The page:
What to Watch Verdict
Everything piles up for Cassie, but the season is finding its groove.
The final scene between Kaley Cuoco and Shohreh Aghdashloo
Bringing Shane into the fold
Annie and Max mini-adventure
The Grace mystery
The tone does swing wildly from funny to tragic
Megan's scenes are fun, but it's disappointing she is disconnected from the main storyline
NOTE: This post contains spoilers for The Flight Attendant season 2 episode 5, "Drowning Woman." Catch up with our previous recap for The Flight Attendant season 2 episode 4 right here.
It doesn’t take a trip into Cassie’s (Kaley Cuoco) mind palace to know she isn’t holding it together and her description of her great Los Angeles life is little more than a Band-Aid concealing the truth. Not only is she juggling a double life, but she is also still in the dark about who is framing her for at least three murders. Plus, her impulsiveness and lack of patience continues to contribute to some terrible choices in the Flight Attendant’s second season. As we pass the halfway mark, Cassie is now dealing with the consequences.
"Drowning Woman" begins with Cassie waking up in her CIA handler Benjamin’s (Mo McRae) office after throwing caution to the wind and sleeping with him. She didn’t drink any of his booze, but this is a self-destructive act in reaction to her Iceland jaunt and Marco’s (Santiago Cabrera) desire to commit further. When Marco shows up unannounced at Cassie's house, despite her best efforts she eventually can't help blurting out she slept with someone else. To make matters even worse, Cassie admits, "I guess I forgot about you," when explaining why she did it. Ouch!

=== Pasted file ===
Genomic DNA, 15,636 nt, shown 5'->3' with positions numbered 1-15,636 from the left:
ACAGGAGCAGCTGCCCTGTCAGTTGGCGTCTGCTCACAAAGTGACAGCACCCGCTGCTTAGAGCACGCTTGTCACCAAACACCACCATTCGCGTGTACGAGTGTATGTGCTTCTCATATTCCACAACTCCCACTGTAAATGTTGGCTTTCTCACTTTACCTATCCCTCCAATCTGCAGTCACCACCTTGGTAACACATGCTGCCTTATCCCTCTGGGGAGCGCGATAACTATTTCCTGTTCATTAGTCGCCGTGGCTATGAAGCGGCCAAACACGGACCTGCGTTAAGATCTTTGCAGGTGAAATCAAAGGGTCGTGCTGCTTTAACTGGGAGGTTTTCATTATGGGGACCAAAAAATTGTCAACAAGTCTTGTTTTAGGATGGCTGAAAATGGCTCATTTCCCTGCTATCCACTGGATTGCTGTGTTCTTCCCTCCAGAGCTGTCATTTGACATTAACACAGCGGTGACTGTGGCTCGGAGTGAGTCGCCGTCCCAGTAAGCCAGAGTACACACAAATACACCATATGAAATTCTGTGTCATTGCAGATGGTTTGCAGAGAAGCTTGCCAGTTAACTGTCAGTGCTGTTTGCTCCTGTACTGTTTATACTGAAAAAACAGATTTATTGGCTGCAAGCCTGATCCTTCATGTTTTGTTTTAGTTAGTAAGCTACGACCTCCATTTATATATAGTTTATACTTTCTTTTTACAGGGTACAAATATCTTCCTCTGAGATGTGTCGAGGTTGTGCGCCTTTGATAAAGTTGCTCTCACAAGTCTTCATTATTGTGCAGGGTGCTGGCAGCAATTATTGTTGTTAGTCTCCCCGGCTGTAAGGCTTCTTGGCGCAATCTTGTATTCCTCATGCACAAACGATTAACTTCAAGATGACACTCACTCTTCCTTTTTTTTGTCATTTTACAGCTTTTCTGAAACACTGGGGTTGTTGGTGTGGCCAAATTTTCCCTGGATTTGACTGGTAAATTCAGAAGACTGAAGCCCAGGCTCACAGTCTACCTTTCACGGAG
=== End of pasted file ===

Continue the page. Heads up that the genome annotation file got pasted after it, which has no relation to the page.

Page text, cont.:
The only way to make this situation better is to tell Marco the truth. However, there are enough people entangled in this mess and the story is so outlandish he wouldn’t believe her anyway. The loss of this relationship anchor is only one small part of Cassie's inability to "catch a f***ing break" this week. Without the facade of her perfect relationship, she can admit everything is far from okay.
Before Cassie can get to this rock bottom acceptance, the civilian asset continues to make a case for being the worst spy as she makes a half-hearted excuse to Dot (Cheryl Hines) as to why she is at the CIA office. Cassie is not a particularly convincing liar despite all the practice, certainly not when she has just been snooping in her handler’s office. Somehow, Benjamin doesn’t wake up while Cassie fumbles around the place, taking photos of her personnel file that contains a psych evaluation she didn’t do and evidence she is involved in the Echo Park murder.
The imposter is working hard to frame Casey and even though she was out of the country when the crime occurred, it might still be hard to prove her innocence — remember, she was registered on the flight as her co-worker Carol.
Finally, she confides in Shane (Griffin Matthews) about everything that has led up to this moment as she needs someone in the CIA on her side. Unfortunately, he also reminds her they have mandatory Imperial Atlantic training that morning as if she needed anything else on her plate. "Wow, the tears make sense," is Shane’s reaction when she updates him on the romantic drama coinciding with the life and death stakes.